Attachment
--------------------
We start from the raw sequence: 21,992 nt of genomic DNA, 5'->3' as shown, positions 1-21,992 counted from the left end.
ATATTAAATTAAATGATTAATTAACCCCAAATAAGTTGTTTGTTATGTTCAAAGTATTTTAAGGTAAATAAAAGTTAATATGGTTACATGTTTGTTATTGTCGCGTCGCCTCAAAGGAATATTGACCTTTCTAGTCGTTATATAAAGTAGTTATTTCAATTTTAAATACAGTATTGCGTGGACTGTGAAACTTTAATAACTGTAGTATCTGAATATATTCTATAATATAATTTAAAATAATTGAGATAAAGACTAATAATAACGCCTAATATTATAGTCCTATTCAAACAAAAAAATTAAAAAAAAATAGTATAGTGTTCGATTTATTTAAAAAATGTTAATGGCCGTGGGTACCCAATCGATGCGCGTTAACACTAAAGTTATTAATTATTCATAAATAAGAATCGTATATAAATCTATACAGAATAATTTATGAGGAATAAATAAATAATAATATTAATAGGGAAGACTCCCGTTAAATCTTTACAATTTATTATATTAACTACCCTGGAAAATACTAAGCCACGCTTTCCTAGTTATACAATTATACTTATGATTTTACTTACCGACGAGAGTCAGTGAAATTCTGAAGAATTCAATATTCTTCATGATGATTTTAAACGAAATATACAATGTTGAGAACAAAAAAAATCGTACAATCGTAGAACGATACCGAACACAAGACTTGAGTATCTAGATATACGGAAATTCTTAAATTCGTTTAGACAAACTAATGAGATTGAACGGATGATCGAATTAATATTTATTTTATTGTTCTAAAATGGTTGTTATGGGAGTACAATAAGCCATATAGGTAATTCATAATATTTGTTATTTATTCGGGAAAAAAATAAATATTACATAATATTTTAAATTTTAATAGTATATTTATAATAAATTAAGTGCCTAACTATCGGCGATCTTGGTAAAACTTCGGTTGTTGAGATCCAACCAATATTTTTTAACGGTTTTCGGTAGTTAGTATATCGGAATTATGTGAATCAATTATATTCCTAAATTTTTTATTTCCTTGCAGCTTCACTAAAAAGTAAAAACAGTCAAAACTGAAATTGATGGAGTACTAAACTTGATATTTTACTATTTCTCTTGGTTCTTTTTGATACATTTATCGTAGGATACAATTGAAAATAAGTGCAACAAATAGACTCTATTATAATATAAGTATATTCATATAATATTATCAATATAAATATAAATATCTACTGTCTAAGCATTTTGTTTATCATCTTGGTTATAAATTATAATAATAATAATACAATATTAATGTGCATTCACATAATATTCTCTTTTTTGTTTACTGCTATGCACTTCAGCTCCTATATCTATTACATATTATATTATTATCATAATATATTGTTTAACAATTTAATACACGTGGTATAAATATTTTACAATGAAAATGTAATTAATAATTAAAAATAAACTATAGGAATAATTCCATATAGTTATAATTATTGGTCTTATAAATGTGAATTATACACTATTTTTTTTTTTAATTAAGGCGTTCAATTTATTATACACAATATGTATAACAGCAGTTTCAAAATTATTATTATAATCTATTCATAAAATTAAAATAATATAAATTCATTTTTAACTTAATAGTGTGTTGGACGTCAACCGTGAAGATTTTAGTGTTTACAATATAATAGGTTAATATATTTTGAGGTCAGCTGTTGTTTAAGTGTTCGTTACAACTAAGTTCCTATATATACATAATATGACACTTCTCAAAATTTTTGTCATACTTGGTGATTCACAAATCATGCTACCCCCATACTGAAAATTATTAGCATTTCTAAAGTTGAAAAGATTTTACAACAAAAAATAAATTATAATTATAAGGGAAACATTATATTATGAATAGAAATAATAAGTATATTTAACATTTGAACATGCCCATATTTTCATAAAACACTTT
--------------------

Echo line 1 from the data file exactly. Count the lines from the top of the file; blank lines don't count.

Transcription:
We start from the raw sequence: 21,992 nt of genomic DNA, 5'->3' as shown, positions 1-21,992 counted from the left end.